So, double-checking the medication orders of every patient is crucial. It is more so when it comes to high-alert medications. The nurse who is administering these medications should double-check them herself.
4. Store medications properly
Proper storage of medications is imperative to maintain their efficacy. If drugs like vaccines are kept outside the refrigerator (when they should be refrigerated), it won’t serve their purpose. Some medications need to be at room temperature. So, medical professionals like nurses should ensure they are in the appropriate place.
Biologics should always be refrigerated, and multi-dose vials should have clear labels. This prevents their administration after the expiration date.
5. Abide by medication reconciliation procedures.
One of the evidence-based strategies to reduce medication errors is comparing a patient’s medication order to their actual drugs. Numerous studies have shown that this intervention has a positive effect on preventing medication mistakes.
It is more so in acute care settings, where prescriptions can change between admission and discharge of medications. Nurses must follow all the medication reconciliation procedures. In the event of any differences, they must refer to the prescribing provider. When a patient gets discharged, nurses must give them a list of their existing medications. Further, they must explain the timing and amount of their administration.
6. Make an effective reporting method
Developing an efficient multiple-phase reporting method helps reduce medication errors. It also helps providers identify the baseline rates of mistakes. It is very helpful in reducing medication errors in nursing practice.
A successful strategy, according to the National Library of Medicine (NCBI) involves three stages:
- Pre-intervention phase – It reinforces voluntary mistake reporting in the hospital by the medical professional. During this phase, it is crucial to monitor medication handling, review the patient record, and document the procedures.
- Intervention or corrective phase – This stage has training programs for the targeted professional. The training programs must be to identify the errors, causation, consequence, and significance of communication for patient safety.
- Post-intervention phase – This phase embraces consistent monitoring and focuses on recollecting data. So, it should then be compared with the pre-intervention data. This phase evaluates how much the staff has adhered to report instances of medication errors voluntarily.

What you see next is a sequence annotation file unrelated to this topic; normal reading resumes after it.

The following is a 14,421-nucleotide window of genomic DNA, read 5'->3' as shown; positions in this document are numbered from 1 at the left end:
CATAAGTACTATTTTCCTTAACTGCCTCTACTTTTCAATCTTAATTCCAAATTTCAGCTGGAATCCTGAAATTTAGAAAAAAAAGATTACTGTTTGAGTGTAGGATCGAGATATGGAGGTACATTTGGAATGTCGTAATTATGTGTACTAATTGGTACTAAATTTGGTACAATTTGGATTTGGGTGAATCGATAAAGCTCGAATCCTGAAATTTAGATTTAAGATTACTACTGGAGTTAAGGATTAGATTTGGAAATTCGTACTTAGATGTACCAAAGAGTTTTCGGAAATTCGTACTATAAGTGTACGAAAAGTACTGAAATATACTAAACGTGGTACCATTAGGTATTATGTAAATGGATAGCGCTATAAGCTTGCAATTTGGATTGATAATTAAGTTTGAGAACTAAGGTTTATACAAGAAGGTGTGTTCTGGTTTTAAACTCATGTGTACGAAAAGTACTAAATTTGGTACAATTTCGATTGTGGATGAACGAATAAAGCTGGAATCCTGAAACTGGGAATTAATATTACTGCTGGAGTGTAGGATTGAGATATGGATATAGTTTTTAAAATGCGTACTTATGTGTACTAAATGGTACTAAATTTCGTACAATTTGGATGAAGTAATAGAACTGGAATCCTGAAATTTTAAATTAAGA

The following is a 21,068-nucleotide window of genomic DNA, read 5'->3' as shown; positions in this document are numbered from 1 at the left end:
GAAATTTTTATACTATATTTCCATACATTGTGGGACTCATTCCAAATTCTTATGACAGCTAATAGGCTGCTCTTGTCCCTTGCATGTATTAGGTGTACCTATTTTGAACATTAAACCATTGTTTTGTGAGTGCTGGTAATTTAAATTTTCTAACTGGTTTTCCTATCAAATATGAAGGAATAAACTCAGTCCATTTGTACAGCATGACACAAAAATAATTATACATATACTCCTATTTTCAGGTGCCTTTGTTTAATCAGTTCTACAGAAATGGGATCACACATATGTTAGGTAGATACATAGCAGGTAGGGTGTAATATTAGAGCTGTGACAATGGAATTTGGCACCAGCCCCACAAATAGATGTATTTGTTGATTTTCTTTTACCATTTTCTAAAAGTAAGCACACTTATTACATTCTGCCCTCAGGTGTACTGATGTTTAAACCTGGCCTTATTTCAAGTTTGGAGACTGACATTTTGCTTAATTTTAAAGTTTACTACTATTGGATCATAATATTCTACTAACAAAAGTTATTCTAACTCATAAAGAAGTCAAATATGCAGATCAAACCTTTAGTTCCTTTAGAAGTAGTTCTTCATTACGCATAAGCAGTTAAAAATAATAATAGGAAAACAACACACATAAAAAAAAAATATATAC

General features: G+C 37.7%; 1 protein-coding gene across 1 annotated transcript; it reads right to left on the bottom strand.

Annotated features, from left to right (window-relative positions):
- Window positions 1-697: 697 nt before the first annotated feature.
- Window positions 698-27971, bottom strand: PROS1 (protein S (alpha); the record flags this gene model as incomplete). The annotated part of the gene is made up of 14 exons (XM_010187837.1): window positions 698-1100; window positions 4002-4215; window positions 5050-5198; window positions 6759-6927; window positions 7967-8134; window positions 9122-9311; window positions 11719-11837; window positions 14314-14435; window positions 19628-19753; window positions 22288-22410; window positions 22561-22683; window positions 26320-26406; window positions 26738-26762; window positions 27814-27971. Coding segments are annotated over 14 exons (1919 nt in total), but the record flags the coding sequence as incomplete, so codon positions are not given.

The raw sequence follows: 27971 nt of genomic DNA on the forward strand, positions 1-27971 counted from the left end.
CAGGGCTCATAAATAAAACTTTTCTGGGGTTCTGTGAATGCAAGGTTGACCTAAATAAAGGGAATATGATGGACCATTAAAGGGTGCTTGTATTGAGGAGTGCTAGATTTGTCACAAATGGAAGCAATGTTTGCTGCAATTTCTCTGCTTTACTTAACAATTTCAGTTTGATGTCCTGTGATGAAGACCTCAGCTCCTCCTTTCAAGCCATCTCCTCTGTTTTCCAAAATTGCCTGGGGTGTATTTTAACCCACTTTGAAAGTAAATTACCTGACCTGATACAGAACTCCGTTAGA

7. Place interventions to lower distractions.
Distractions during drug administration can impact patient safety. For example, put a quiet zone or the Do not Disturb sign in the medication preparation and administration areas.
In the 1980s, another strategy to decrease distractions, the sterile cockpitrule was put in place to avoid errors. The airline industry implemented this strategy, in which non-essential conversations or activities during the flight’s critical phase were prevented. It resulted in a significant (48.72%) drop in medication errors.
8. The nurse should update their pharmacologic knowledge.
Nurses should keep themselves abreast of the latest pharmacologic knowledge and new drugs. Through pharmacologic education, they learn about using new medications safely. As a result, nurses become familiar with suitable dosages, administration, drug interactions, and reactions.
There are various preventive strategies to reduce errors in nursing. Some major ways to get rid of common mistakes include the following:
- Ask for clarification if you are doubtful about a specific medication order.
- Harness technologies to dispense and administer the right amount of medication.
- Follow the six medication rights to prevent medical errors.
- Keep monitoring patients and document your findings.
- Report adverse events to your seniors immediately.
- Check the dosages of high-alert medications twice or thrice.
- Read the packaging and labeling of drugs carefully.
Medical errors lead to avoidable patient deaths in the hospital. So, it is essential for every healthcare professional, be it nurses, physicians, or pharmacists, to follow safe medication practices. These evidence-based approaches will certainly help you address this widespread problem. If you want to learn about these approaches in more detail about medication errors in nursing, contact nursing assignment help.